Subsidise cost of connectivity to learners, schools and educators
The focus of this article is on the elimination of the “digital divide” as it affects education in South Africa. To be most effective, digitally based education solutions are totally dependent on high-speed broadband to the home and to schools. If this is to be achieved, the government will be required to fund initiatives to roll out fibre to all schools. Since this will take some time, interim wireless and satellite solutions will have to be implemented.
Connectivity must be made available to all learners as soon as possible to avoid the danger that certain segments of our population will be left behind because they do not have or cannot afford access to connectivity. We need to narrow and eliminate the “digital divide” in education as a national priority.
There are two critical steps. First, there is a need to extend and reinforce the backbone network to reach unconnected areas of the country, particularly rural areas. Second, there is the key requirement to deal rapidly with the “last mile”, i.e. connecting schools and homes to this backbone.
Apart from laying fibre, improving the backbone network will require wireless networking solutions such as microwave links, where fibre is not feasible.
The “last mile” will need to be addressed in phases. Rolling out “fibre to the home” (FTTH) is the ultimate objective. In the short term, however, technologies such as “Very-Small-Aperture Terminal Satellite” (VSAT), Public Wi-Fi and “TV White Space” (TVWS) are some of the solutions that can be implemented as appropriate. This will ensure that learning from home can be enabled, especially for rural communities and lower-income urban communities who cannot afford commercial broadband offerings.
Other issues that will need urgent attention are the cost of data and access to devices. During Covid-19, mobile operators have offered zero-rating for educational purposes, but affordable connectivity requires a more sustainable long-term solution. The government will need to step in and use existing and new regulations and legislation to bring down or remove cost as a barrier to data connectivity. Smart devices will also need to be made available via subsidies or other mechanisms.
Digitally enable educators
A further priority is to ensure that “no teacher gets left behind”. South Africa will need to ensure that all teachers have access to fast broadband, and are equipped with the digital skills needed to deal with the creation, curation and management of learning material and study work plans.
Broadband enablement is critical to support a new way for educators to teach in this new educational ecosystem. New teaching models require educators to not only become facilitators but also coaches of online learning. They must also become creators of educational content and lesson plans to assist their learners.
This will require educators to have access to higher-speed broadband for the creation and uploading of content.
This will probably have to be executed at schools rather than at teachers’ homes, thus requiring the rollout of fibre to schools as the first priority. Content management systems and high-speed networks to distribute the content will need to be located closer to their targeted learners due to the high bandwidth requirements to handle content distribution.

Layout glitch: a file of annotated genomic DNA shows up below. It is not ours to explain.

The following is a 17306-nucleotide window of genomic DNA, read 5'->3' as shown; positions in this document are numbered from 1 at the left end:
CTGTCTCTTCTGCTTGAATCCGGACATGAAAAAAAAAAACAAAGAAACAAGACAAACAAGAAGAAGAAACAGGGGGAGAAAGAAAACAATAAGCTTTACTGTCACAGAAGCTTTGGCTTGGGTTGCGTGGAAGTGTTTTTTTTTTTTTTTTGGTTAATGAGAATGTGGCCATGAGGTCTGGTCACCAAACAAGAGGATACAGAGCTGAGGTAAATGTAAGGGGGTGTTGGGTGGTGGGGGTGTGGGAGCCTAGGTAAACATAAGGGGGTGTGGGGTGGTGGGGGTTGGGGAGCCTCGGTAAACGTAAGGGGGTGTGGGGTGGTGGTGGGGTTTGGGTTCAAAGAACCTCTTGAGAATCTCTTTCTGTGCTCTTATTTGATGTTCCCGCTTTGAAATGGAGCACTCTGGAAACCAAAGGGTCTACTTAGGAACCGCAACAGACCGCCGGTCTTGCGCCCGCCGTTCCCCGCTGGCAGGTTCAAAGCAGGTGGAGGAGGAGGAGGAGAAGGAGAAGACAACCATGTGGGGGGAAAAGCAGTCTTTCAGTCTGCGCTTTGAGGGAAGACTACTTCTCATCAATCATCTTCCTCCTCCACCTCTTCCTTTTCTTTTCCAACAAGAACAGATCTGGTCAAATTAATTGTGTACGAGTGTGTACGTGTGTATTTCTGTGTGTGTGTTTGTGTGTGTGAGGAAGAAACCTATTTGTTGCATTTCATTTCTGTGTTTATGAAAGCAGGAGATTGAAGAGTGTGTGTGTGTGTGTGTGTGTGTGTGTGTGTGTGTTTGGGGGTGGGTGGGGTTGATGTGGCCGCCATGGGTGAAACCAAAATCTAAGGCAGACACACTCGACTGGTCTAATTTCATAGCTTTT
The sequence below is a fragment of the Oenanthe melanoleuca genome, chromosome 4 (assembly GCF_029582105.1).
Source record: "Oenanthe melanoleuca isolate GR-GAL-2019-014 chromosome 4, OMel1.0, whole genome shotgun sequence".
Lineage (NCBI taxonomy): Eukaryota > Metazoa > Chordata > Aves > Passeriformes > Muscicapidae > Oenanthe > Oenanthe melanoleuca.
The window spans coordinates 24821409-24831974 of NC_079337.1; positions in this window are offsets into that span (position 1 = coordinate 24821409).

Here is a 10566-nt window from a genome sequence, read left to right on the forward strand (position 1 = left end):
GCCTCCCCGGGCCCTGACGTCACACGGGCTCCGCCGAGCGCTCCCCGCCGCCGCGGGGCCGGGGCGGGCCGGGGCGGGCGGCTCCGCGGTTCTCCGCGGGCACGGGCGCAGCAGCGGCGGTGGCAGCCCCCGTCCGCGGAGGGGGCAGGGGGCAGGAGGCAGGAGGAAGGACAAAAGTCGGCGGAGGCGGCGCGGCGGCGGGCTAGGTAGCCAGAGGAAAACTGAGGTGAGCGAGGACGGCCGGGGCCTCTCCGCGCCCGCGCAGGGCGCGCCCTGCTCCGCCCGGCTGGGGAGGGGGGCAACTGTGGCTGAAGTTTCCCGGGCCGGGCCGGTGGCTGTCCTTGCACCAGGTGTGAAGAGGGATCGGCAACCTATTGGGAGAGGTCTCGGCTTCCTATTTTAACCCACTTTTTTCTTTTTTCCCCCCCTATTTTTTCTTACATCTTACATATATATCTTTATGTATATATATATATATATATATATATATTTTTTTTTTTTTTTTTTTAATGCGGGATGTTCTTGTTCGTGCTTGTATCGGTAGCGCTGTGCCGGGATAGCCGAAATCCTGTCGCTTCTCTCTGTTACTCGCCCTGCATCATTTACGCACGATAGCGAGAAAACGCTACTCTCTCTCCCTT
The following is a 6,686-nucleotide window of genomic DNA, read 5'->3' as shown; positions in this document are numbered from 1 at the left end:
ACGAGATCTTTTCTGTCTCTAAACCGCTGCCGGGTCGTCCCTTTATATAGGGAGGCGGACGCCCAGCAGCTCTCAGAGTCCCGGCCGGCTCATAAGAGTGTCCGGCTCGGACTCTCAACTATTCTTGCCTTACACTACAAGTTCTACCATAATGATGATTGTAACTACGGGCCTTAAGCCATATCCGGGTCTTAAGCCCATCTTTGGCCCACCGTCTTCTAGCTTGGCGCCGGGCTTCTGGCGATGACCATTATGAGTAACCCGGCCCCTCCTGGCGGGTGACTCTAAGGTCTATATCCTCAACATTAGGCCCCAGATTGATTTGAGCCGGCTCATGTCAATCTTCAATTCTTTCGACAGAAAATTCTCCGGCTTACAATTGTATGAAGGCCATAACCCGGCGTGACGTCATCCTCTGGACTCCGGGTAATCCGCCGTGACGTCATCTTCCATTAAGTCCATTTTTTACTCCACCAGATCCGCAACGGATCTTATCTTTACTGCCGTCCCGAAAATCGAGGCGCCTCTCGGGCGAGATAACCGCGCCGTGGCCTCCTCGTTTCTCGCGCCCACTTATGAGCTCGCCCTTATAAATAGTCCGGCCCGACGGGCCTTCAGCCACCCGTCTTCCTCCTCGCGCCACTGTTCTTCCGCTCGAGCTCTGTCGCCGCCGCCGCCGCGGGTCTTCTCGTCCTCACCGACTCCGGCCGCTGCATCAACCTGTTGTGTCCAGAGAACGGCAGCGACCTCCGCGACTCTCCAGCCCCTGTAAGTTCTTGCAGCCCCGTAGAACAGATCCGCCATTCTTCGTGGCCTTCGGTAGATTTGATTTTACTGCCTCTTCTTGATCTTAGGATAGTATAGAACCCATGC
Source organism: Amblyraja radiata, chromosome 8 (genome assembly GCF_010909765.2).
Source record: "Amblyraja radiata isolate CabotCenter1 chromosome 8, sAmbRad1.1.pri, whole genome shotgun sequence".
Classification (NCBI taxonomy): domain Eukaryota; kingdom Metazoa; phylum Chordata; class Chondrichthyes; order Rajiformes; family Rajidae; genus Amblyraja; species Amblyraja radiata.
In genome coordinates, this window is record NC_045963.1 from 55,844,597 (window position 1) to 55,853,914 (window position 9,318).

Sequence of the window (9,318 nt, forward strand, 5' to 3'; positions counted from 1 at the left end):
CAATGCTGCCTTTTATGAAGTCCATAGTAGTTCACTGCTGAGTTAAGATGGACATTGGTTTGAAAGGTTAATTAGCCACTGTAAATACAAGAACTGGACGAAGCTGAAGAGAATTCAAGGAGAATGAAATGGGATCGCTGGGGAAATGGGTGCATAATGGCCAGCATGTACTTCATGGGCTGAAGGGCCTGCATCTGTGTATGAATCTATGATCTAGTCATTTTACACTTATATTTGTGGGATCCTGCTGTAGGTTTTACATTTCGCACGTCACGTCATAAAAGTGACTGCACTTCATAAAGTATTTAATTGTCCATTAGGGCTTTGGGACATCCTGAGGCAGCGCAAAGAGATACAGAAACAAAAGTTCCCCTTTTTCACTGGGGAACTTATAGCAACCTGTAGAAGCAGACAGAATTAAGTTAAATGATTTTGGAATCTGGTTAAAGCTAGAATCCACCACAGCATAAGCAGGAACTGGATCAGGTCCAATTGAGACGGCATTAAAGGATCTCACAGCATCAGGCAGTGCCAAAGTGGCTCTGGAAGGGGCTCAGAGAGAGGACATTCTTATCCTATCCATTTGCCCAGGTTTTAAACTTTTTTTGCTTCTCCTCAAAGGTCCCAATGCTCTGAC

Every teacher should become an expert in using video-conferencing tools to facilitate and educate through online platforms. Teachers must be able to facilitate the intended curriculum and timetable. Teachers must also be able to exploit learning management systems to assist in monitoring progress and testing.
Teachers will eventually be able to curate personalised activities for learners based upon their individual needs.
Once the digital enablement of teachers is achieved, it will be essential to use technology to enable parents to assist in exploiting blended learning to assist the teachers in advancing their child’s education.
One can already see the progress that other countries have achieved in education by supplying online learning solutions. Online learning has become an imperative for many countries. Education creates a silent revolution and becomes the engine of sustainable development.
There is no shortage of education technology (Ed-Tech) solutions and content that can address almost any element of education from Early Childhood Development, through schooling, tertiary education, occupational learning and professional learning.
What is required is for the decision-makers to take the bold step to transform the education ecosystem, starting with the enabling infrastructure and teacher transformation.
Time for a national ‘reset’
In dealing with the Covid-19 crisis, the South African government took bold and decisive steps. It declared a state of disaster and shut the country down in a firm and decisive way.
This action undoubtedly saved many lives and protected citizens from what might have been a health catastrophe. Going forward, the onus is on the government to continue acting in this decisive manner. There are tremendous social and economic challenges looming in the future.
The importance of education in shaping this future must not be underestimated. We propose a national “reset” with respect to education. The first step in this is to embark on a major drive to bring state-of-the-art digital connectivity and access to all learners and educators. DM
Prof Barry Dwolatzky is Emeritus Professor at the University of the Witwatersrand and director of the Joburg Centre for Software Engineering. Mark Harris is CEO of Altron Nexus.